Gemma Boon wrote this article about the influential art critic John Berger and the way we see the nudes from Rubens and Jordaens in the exhibition Rubens, Van Dyck en Jordaens – de Vlaamse barok, now on view at Rijksmuseum Twenthe.
The second chapter of the influential book Ways of Seeing by John Berger (1972) consists of 25 pictures of naked women. Page after page of gritty and raw black and white photos of paintings, models, celebrities and sculptures. Berger showcases four centuries of the history of objectification of the female body here, in one bold, unpretending chapter. Their body language sometimes provocative and sexy, sometimes timid and innocent, but always avoiding your eyes. These women are there, on the page in front of you, but absent at the same time. The pictures are definitely stronger then words could ever be. And that is what Berger must have thought as well, because the second chapter of this book consists of pictures only, no words.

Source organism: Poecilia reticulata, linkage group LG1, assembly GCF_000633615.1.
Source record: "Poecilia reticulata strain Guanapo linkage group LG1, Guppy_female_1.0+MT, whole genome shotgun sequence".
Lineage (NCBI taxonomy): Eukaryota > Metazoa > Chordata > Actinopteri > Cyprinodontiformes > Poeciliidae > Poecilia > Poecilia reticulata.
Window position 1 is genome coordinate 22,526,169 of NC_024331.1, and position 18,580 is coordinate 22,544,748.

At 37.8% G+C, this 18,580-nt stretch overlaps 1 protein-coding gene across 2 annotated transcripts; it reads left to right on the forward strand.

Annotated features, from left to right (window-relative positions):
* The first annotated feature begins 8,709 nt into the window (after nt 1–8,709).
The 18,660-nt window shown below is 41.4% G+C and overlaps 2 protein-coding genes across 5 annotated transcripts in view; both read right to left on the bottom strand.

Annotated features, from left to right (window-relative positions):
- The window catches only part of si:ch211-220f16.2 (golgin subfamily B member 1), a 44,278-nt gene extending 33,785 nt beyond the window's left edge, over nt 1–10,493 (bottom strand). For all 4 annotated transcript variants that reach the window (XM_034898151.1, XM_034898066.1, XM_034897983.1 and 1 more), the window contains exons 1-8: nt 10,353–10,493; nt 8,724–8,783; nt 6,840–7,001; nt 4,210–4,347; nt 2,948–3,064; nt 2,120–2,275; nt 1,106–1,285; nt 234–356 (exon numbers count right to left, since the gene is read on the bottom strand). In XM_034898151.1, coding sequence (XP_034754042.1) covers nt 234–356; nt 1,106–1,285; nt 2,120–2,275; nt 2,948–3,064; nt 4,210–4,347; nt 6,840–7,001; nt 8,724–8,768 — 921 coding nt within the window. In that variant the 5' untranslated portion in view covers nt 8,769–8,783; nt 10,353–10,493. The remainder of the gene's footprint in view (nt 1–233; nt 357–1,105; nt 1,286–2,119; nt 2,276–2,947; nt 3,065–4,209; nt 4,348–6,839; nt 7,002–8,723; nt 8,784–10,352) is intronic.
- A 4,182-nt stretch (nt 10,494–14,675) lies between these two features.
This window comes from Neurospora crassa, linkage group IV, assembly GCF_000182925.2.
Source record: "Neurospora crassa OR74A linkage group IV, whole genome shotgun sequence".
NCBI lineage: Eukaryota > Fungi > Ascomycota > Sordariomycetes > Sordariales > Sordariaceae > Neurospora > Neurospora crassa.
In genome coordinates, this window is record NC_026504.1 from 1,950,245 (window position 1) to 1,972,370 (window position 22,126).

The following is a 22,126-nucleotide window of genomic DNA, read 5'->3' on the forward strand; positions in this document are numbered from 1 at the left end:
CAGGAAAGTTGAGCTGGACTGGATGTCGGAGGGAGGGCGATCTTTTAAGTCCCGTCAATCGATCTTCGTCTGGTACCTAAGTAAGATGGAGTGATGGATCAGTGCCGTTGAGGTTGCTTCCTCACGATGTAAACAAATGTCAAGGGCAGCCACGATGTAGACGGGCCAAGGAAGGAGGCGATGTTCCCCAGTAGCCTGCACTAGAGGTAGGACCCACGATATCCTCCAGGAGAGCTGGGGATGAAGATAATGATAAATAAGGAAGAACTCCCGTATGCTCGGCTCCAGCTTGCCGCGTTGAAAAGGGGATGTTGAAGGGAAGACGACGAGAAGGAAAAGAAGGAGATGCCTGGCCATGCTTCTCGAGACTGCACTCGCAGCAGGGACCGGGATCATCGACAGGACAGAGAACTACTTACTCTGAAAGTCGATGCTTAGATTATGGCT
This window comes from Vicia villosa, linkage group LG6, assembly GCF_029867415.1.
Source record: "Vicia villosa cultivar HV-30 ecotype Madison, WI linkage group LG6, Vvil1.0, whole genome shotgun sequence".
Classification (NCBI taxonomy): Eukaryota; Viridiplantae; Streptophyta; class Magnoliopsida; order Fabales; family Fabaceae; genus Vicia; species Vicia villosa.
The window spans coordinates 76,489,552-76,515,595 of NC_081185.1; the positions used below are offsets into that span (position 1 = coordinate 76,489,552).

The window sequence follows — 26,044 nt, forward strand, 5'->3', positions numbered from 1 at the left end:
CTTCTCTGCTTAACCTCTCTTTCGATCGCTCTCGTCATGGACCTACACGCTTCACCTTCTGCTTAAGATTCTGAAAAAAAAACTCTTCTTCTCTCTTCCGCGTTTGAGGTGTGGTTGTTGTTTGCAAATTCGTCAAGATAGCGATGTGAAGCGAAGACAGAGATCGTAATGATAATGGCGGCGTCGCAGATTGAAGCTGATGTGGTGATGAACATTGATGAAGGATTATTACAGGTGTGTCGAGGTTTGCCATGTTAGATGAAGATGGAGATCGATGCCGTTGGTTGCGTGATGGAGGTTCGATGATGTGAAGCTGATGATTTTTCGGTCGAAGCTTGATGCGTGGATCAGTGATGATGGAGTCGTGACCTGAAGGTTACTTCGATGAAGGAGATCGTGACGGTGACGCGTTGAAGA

In the third chapter, Berger cleverly builds an argument on the submissive state of naked women in paintings of the 16th and 17th century. In one example…
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